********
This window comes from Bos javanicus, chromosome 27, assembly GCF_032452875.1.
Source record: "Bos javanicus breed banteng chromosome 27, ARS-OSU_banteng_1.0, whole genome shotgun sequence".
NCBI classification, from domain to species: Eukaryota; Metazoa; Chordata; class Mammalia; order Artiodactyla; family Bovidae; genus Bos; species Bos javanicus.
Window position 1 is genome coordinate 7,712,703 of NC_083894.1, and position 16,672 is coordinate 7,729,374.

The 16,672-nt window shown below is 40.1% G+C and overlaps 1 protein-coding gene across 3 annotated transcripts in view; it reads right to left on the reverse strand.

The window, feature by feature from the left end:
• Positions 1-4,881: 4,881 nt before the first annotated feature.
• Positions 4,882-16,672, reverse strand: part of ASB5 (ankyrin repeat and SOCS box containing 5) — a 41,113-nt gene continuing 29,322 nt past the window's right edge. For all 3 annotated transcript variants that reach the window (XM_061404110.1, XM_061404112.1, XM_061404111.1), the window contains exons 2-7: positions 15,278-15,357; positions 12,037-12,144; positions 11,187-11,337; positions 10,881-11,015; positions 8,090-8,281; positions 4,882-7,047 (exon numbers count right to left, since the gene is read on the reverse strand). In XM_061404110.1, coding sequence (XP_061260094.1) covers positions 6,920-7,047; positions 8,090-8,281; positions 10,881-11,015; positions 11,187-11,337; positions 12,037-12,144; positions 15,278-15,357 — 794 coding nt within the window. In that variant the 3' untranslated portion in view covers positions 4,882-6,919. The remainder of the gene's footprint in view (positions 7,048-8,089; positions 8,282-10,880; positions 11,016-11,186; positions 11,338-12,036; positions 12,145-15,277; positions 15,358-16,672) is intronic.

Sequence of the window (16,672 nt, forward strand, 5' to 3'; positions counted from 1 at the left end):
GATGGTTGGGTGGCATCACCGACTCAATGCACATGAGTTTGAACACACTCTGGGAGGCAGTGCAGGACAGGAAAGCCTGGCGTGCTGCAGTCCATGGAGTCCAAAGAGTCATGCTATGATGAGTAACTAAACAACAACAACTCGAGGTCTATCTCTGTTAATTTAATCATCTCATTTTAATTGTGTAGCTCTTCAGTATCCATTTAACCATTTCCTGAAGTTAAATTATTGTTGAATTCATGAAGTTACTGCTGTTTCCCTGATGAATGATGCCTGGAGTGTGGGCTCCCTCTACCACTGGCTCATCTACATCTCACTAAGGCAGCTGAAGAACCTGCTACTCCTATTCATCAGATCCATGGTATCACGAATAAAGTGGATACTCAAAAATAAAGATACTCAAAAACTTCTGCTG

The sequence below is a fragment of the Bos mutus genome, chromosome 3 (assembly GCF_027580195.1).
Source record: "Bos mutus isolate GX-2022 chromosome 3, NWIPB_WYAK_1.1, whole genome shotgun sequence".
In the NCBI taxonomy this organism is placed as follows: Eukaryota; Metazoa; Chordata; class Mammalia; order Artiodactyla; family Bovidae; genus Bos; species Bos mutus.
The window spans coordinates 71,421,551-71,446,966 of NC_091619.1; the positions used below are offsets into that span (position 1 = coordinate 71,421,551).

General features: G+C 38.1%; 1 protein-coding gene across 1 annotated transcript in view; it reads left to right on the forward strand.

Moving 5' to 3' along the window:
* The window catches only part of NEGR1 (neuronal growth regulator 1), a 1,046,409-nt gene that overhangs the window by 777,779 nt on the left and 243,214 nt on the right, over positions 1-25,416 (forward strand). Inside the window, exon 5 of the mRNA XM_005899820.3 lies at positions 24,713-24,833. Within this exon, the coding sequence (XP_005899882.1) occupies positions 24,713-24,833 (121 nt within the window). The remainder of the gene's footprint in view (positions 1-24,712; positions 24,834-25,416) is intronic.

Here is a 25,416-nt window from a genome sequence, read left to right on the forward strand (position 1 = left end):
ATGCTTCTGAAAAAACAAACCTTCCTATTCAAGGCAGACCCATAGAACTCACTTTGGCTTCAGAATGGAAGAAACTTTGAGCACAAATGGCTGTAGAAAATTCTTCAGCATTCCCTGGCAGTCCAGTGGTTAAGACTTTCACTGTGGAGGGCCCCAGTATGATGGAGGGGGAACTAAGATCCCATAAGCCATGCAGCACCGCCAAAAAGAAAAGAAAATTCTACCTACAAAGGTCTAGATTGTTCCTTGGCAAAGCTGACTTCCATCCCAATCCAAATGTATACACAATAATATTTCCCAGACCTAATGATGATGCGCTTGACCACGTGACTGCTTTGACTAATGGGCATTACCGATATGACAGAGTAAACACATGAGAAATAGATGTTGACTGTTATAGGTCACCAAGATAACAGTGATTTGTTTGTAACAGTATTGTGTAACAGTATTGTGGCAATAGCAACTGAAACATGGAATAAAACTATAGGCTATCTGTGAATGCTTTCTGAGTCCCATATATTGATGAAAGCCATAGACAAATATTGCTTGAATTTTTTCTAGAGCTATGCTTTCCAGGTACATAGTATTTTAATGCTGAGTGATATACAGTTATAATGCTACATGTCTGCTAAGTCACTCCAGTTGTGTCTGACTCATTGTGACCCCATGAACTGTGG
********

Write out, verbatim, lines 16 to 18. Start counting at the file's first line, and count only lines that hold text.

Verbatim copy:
Moving 5' to 3' along the window:
* The window catches only part of NEGR1 (neuronal growth regulator 1), a 1,046,409-nt gene that overhangs the window by 777,779 nt on the left and 243,214 nt on the right, over positions 1-25,416 (forward strand). Inside the window, exon 5 of the mRNA XM_005899820.3 lies at positions 24,713-24,833. Within this exon, the coding sequence (XP_005899882.1) occupies positions 24,713-24,833 (121 nt within the window). The remainder of the gene's footprint in view (positions 1-24,712; positions 24,834-25,416) is intronic.

Here is a 25,416-nt window from a genome sequence, read left to right on the forward strand (position 1 = left end):